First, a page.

Présentation du livre de Barbara Carnevali, Romantisme et reconnaissance. Figures de la conscience chez Rousseau
Discutants : Claude Habib (Université Paris 3), Antoine Lilti (EHESS), Martin Rueff (Université de Genève), Céline Spector (Université Bordeaux III)
'Be yourself': this modern imperative is generally ascribed to Rousseau. Rousseau's readers from the Romantic Age onward viewed his life and work as a paradigm for a new moral universe, one which celebrated originality, solitude, and the quest for a 'natural self' independent of inter-subjective relationships.
This book offers a different reading: it rediscovers the Rousseau of the 'social self'. Through consideration of his two 'histories of consciousness', the Discourse on Inequality and the Confessions, this study uncovers a philosopher of recognition, conscious of the importance of mediation in the construction of identity; a psychologist of rivalry and mimicry; a sociologist of prestige; an ambitious commoner, the precursor of Julien Sorel and Lucien de Rubempré; a social dissenter, who skillfully staged his rebellion against the society of spectacle.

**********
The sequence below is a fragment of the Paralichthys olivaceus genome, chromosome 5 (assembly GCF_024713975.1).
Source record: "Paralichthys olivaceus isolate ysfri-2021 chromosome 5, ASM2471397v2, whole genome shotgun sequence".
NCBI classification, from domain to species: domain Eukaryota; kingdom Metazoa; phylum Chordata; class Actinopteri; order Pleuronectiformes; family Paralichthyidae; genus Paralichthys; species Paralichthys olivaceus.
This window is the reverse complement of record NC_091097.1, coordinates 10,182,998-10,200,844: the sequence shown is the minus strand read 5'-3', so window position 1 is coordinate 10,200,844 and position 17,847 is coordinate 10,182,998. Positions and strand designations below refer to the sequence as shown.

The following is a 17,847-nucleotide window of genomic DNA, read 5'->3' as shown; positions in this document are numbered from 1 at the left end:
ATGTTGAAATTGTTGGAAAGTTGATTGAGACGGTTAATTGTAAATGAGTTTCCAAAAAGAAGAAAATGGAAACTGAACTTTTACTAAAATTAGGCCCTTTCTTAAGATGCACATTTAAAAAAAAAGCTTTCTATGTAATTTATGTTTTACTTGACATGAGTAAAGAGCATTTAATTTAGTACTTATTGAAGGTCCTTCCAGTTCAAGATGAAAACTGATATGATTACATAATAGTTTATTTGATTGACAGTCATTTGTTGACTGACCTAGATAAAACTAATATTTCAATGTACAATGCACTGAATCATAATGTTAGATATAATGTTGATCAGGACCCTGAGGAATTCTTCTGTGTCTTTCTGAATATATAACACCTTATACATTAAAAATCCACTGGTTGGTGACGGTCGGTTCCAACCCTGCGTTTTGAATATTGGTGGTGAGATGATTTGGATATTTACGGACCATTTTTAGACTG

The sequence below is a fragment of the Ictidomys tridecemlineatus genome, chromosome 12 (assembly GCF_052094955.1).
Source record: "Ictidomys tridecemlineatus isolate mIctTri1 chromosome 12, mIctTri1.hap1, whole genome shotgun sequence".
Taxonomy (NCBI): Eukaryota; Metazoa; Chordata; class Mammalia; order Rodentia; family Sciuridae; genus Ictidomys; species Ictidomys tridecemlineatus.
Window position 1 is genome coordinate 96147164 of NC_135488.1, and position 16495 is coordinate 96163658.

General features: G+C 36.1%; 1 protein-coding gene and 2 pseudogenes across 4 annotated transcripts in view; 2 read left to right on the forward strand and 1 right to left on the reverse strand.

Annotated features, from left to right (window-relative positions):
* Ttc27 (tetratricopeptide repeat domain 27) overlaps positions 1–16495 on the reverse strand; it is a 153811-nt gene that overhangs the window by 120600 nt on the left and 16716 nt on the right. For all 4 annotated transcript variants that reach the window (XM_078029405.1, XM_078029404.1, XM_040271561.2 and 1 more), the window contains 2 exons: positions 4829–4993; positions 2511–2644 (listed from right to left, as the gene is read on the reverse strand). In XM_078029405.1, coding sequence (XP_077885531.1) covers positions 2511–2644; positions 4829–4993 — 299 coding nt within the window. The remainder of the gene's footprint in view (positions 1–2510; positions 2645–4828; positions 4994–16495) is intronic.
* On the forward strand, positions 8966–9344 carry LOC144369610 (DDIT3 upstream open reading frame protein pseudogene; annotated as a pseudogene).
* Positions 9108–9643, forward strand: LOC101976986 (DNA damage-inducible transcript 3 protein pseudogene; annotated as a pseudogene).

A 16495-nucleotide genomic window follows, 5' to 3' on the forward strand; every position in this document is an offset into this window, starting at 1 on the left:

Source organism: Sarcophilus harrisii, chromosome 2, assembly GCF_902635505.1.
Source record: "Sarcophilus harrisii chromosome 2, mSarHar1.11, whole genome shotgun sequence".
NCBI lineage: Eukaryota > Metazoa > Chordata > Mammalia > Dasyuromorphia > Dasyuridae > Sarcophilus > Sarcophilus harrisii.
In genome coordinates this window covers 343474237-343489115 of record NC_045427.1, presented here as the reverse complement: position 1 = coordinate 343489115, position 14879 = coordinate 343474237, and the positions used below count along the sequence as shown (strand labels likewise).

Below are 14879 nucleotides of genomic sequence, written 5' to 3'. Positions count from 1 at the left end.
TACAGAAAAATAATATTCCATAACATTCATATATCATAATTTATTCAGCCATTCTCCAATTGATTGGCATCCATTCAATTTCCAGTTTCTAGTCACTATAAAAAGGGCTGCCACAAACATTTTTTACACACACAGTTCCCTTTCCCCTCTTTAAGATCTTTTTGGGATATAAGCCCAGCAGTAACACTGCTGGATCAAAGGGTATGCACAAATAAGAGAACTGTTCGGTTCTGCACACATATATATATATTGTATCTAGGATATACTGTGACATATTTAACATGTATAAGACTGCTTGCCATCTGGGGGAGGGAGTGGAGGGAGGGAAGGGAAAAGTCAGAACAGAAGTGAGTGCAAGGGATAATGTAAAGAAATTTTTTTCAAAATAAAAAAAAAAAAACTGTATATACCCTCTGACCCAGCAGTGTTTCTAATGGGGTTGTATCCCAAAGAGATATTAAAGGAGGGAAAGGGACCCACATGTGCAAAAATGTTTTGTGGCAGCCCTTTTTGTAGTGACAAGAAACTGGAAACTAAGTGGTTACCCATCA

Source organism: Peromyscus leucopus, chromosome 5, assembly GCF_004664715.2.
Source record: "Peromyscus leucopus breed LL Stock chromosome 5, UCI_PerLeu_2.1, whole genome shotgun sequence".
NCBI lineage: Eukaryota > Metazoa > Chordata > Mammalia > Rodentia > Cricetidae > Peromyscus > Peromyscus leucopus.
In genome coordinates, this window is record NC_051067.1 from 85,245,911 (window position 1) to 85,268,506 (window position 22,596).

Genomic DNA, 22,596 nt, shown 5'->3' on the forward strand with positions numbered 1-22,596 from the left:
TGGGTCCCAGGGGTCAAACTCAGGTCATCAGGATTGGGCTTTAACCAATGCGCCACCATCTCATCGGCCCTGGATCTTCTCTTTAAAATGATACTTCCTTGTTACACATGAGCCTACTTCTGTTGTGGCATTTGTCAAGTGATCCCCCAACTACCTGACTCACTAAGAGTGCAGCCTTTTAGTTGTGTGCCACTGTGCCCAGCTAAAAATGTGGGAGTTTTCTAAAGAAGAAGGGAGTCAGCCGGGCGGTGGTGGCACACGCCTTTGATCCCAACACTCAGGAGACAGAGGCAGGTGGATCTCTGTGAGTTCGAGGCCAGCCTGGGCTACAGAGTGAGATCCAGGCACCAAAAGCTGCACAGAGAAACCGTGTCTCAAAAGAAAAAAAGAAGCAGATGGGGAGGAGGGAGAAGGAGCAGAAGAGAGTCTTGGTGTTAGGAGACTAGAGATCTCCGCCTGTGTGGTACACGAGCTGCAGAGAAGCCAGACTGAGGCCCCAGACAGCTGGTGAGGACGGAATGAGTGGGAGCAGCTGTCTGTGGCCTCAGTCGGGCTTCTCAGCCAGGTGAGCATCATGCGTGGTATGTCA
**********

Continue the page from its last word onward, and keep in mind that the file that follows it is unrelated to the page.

Rousseau's thought is riven by the tension between a Romantic impulse and a need for recognition, which he expresses –in the moral language of the day – as an opposition between amour de soi and amour-propre. In this respect Rousseau reveals the central conflict of modern subjectivity: the opposition between the aspirations of the individual and the social demands of the human condition.